The “godfather of streetwear” Tommy Hilfiger paid tribute to the fellow designer Virgil Abloh, describing his death as “a devastating blow to the industry”, as he was honoured with an outstanding achievement gong at the Fashion Awards.
Abloh was “not just a designer, but a true Renaissance man”, Hilfiger said as he prepared to accept his award at the Royal Albert Hall. “He was a student, not just of fashion, but of the whole culture. He loved music. He understood and appreciated architecture.”
Hilfiger described Abloh, who died at just 41, as “a real gentleman. He was kind, and he was also very driven. Not just for himself but driven to make real change in the industry.”
Abloh, the first black designer to lead a luxury fashion house, took the streetwear genre – which Hilfiger pioneered – to a new strata of high-fashion luxury during his tenure at Louis Vuitton.
Hilfiger changed the face of fashion in the 1980s when he took the preppy clothing of midcentury suburbia and, drawing inspiration from the sportswear being worn on the streets of New York, made it oversized and colourful.
“The last conversation I ever had with Virgil, he told me that when he was in high school, he only wore my clothes,” Hilfiger recalls. “That was a huge compliment, because he has great taste.”
The Tommy Hilfiger brand, with its graphic red, white and blue flag-shaped logo instantly suggestive of the stars and stripes, is synonymous with Americana. Hilfiger’s empire was built on his ability to connect the energy and excitement of streetwear with white-picket-fence traditionalism.
In the wake of the Black Lives Matter movement last year, Hilfiger launched the People’s Place, an initiative to offer opportunities in fashion to people of colour. “Inclusivity and diversity – this is the subject in our industry today,” said Hilfiger.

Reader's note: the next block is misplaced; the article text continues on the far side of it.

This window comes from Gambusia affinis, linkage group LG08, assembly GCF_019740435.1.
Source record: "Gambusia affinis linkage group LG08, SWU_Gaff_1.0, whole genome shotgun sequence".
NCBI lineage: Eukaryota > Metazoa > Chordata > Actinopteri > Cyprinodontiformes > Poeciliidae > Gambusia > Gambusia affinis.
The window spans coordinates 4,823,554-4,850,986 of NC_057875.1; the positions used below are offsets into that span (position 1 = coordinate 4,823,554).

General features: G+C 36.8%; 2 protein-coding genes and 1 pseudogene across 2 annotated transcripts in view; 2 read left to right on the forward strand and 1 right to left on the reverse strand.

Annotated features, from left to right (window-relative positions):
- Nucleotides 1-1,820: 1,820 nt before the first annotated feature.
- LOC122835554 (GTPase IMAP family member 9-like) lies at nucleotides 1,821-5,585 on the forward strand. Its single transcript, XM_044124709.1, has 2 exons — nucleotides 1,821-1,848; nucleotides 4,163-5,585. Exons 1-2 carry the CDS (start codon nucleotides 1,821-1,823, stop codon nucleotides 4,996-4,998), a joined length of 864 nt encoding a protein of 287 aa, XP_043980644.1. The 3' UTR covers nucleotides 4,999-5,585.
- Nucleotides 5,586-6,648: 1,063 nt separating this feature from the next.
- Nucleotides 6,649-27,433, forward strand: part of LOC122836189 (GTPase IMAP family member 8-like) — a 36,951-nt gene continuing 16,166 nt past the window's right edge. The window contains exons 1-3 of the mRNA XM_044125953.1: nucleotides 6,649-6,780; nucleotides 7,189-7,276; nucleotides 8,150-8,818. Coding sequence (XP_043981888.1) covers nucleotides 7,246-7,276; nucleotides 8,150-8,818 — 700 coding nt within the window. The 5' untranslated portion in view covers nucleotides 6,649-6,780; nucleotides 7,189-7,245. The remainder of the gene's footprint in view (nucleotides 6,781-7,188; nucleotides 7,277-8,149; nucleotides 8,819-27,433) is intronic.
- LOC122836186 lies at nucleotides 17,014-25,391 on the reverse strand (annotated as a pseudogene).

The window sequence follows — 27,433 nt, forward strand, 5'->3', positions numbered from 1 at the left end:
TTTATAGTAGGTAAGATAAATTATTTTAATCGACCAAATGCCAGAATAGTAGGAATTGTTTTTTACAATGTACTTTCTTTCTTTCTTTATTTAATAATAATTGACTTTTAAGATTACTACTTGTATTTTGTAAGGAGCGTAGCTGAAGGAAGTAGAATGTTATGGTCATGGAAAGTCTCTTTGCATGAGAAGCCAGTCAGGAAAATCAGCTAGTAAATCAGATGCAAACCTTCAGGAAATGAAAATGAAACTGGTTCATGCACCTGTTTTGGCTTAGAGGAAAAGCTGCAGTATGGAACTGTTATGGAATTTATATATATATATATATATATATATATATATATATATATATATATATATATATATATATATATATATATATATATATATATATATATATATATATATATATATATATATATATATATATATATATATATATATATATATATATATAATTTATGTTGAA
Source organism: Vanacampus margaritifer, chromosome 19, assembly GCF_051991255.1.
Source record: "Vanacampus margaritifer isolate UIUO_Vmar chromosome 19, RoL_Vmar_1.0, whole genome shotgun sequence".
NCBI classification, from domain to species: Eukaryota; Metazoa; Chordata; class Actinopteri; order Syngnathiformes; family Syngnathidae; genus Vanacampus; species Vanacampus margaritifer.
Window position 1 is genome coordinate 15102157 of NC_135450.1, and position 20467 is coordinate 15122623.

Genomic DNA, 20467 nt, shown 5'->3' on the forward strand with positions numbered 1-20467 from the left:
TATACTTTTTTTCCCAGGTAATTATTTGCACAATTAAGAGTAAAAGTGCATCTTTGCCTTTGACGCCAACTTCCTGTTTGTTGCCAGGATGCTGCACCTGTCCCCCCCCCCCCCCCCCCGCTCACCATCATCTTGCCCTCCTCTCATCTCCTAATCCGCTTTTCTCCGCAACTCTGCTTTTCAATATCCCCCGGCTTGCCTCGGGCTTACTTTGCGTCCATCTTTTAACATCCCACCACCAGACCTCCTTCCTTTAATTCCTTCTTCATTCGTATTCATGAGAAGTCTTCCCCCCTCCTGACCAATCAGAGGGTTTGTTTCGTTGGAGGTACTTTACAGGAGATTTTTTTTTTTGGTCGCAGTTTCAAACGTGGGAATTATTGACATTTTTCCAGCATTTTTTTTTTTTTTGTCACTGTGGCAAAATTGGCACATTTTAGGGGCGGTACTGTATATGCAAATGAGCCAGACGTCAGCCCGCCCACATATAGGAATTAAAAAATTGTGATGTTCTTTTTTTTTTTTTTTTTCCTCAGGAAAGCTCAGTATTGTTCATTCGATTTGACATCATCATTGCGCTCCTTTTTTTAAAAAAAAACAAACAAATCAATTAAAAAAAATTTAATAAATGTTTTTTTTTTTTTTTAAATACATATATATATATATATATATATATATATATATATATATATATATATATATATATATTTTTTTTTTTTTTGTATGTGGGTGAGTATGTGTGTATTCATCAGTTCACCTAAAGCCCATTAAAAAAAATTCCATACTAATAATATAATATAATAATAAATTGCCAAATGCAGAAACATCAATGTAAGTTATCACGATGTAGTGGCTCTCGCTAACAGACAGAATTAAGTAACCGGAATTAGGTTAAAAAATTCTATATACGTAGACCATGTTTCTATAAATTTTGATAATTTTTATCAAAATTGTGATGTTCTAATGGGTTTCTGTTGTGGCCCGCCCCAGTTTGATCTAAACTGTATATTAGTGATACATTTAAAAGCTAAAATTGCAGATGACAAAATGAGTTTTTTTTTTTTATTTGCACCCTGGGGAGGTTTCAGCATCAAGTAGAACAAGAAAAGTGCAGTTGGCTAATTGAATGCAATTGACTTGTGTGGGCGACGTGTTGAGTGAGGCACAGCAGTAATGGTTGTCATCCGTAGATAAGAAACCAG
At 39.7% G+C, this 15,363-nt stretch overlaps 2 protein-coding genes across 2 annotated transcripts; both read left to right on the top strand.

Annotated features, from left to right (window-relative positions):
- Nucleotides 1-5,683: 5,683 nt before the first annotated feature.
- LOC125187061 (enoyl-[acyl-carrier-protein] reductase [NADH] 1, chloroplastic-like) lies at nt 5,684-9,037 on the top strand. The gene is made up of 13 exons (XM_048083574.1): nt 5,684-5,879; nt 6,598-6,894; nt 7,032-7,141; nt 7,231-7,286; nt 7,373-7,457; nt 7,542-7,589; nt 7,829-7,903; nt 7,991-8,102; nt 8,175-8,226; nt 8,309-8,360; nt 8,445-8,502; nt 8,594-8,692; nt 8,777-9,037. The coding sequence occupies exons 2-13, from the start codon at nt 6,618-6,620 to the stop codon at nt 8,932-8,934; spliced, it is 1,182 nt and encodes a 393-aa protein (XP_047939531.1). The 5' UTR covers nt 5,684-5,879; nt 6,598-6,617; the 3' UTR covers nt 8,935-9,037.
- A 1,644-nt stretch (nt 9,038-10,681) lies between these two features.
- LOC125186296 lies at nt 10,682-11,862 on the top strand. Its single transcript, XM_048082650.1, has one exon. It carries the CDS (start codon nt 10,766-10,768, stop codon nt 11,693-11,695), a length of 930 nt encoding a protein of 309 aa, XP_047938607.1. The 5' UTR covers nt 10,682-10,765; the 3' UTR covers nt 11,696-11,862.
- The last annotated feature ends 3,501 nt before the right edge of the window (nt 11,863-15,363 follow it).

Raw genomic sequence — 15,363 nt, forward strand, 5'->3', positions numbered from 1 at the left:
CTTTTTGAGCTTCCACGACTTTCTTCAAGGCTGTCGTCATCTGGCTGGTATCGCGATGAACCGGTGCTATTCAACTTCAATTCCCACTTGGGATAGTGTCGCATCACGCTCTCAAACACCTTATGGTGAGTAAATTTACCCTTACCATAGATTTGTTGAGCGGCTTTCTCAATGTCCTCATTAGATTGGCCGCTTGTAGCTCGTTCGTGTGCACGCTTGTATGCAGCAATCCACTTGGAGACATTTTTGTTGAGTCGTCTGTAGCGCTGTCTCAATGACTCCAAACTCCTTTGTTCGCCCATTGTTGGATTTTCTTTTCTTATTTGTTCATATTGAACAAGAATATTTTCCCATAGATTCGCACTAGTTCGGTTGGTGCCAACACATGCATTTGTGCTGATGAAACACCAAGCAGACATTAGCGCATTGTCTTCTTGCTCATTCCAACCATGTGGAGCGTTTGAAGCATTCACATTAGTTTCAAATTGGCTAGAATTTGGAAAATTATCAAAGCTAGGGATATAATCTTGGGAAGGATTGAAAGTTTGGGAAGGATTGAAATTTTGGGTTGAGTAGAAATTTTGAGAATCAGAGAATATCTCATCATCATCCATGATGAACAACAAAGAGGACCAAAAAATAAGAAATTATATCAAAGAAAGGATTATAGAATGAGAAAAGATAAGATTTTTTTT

“It’s not good enough for companies to put a diverse group of models on their catwalk, if they only hire white people to work for them. We need to purposefully unlock the door of opportunity across design and business to a diverse population.”
The scheme, which Hilfiger has described as an attempt “to do more and to better”, is backing a research study, The Unsung History of American Sportswear, which will spotlight the often overlooked influences from Black American culture on signature Tommy Hilfiger styles.
Hilfiger, dressed for his interview in an unstructured blazer with a top-pocket silk handkerchief layered over a half-zip sweater and striped shirt and teamed with chino trousers and suede loafers worn without socks, believes that comfort is at the core of post-pandemic dressing.
“Comfort is incredibly important now,” he said. “Now that we can get out of our homes and get out we want to wear something new and nice, but we still want it to be comfortable.” He predicted that the metaverse “will have a big role to play” in a sustainable future for fashion, with consumers buying new clothes that do not have to be physically produced, in a new era of “dressing up for a video game or for meeting friends online”.
Hilfiger’s career began in 1969, when he opened his first store in his home town of Elmira, New York, aged 18. His eponymous brand was launched in 1985. Caroline Rush, chief executive of the British Fashion Council, said of his award that “his efforts to change the world for the better, combined with his tenacity, collaborations and instinct, is what truly sets him apart”.